Up to one-sixth of the tree species found in the continental United States face possible extinction, yet only a handful enjoy federal protection under the U.S. Endangered Species Act, a new study finds.
The study, which focused on 881 tree species native to the continental United States, drew on field data indicating where trees occur and scientific literature detailing threats they face. (Hawaii has a vastly different flora that’s being assessed separately.) Researchers evaluated how endangered each tree is according to criteria developed by the organizations NatureServe and the International Union for Conservation of Nature (IUCN). As a result of invasive insects, pathogens, climate change, development, and other threats, the team found, 11% to 16% of those trees—as many as 135 species—face possible extinction.
“That’s a lot of species,” says Murphy Westwood, vice president of science and conservation at the Morton Arboretum and lead author of the study, which was published this week in the journal Plants People Planet.
The number is consistent with extinction estimates for other groups of organisms, says Noah Greenwald, endangered species director for the Tucson, Arizona–based Center for Biological Diversity, who was not involved in the research. Earlier this year, for example, researchers reported that one in five of the world’s reptiles is threatened.
Still, Greenwald says, the level of threat is “quite concerning.” Trees play especially foundational roles in ecosystems: When trees die out, whole swaths of biodiversity can perish along with them, as can ecosystem services that humans depend on. “Trees and forests are really the bench that we all rest on,” he says.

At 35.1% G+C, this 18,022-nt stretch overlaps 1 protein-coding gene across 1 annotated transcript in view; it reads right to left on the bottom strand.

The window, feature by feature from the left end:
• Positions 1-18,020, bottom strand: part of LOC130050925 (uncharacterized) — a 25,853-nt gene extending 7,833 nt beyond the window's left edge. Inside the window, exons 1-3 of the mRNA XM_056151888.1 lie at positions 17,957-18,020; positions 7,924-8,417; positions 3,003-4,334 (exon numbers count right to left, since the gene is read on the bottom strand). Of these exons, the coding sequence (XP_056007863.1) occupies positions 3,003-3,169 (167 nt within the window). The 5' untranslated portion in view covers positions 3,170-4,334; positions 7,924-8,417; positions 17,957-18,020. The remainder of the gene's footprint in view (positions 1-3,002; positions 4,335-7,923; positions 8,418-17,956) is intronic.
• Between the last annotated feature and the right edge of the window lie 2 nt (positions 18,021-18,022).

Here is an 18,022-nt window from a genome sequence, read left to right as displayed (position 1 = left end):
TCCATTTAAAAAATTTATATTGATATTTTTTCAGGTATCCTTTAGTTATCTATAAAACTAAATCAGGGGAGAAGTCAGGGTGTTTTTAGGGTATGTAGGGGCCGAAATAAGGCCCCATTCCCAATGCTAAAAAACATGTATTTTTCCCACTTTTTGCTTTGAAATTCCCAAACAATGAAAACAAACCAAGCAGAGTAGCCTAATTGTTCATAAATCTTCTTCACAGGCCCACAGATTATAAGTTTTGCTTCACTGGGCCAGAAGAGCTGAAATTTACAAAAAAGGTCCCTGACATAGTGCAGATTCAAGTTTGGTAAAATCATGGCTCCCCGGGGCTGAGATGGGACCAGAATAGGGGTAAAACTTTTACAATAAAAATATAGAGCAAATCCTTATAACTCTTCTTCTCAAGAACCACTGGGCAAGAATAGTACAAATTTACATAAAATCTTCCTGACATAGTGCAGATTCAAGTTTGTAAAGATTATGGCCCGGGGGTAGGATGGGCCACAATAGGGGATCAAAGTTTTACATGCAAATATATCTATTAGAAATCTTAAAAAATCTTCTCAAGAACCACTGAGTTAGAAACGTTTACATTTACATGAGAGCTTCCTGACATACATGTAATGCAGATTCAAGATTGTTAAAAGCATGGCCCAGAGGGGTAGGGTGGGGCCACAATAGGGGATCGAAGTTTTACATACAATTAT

Invasive insects and pathogens are the top killers of U.S. trees, the authors found. Nearly half of ash species, for example, are threatened by emerald ash borer, a beetle that arrived from Asia some 2 decades ago and has spread across half the continent. Chestnut, hemlock, pine, and laurel species also face deadly pests.
Human-caused climate change registered as the second most pervasive threat. A “poster child” for the risks posed by global warming is a medium-size, thick-leafed oak, Wesley Knapp, chief botanist at NatureServe, says. Quercus tardifolia. Just one known individual is left in the wild, located in Texas’s Big Bend National Park, and climate change is rapidly making its habitat unsuitable. “The tree is not long for this world,” Knapp says. (Overall, the oak and hawthorn genera contain the largest numbers of threatened species.)
Although Q. tardifolia may be doomed, other threatened species can be saved, the authors emphasize. Organizations restoring forests, for example, could include threatened trees in their plantings, Westwood says.
Preventing new tree killers from reaching the United States is also critical, says Leigh Greenwood, a forest specialist at the Nature Conservancy, which was not involved in the research. “This paper is very much a call to action to bolster the prevention strategies that we have against the entry of new forest pests and pathogens.”
Strengthening efforts to collect seeds and tissues from threatened trees and place them in long-term storage or grow them in protected places could help provide a crucial insurance policy, researchers say. Seventeen species flagged in the study don’t appear in any seed bank or collection, the authors found. “If those threatened species disappear from the wild,” Westwood says, “we have no backup.”
The U.S. Fish and Wildlife Service (FWS) currently lists just eight U.S. tree species as threatened or endangered. But not all species flagged by the new study would necessarily qualify for federal protection, Westwood says, because the government uses criteria that differ from those used by IUCN and NatureServe. And even if a tree species does qualify, it could take years for officials to add it to the list. In a 2016 study, Greenwald found the service took an average of 12.1 years to list a species.
A spokesperson for FWS declined interview requests.
Despite the grim news, Westwood says the United States has the wealth and expertise to save at least some of its threatened trees. “We have the technology and resources to shift the needle,” she says. “We can make a difference. We have to try.”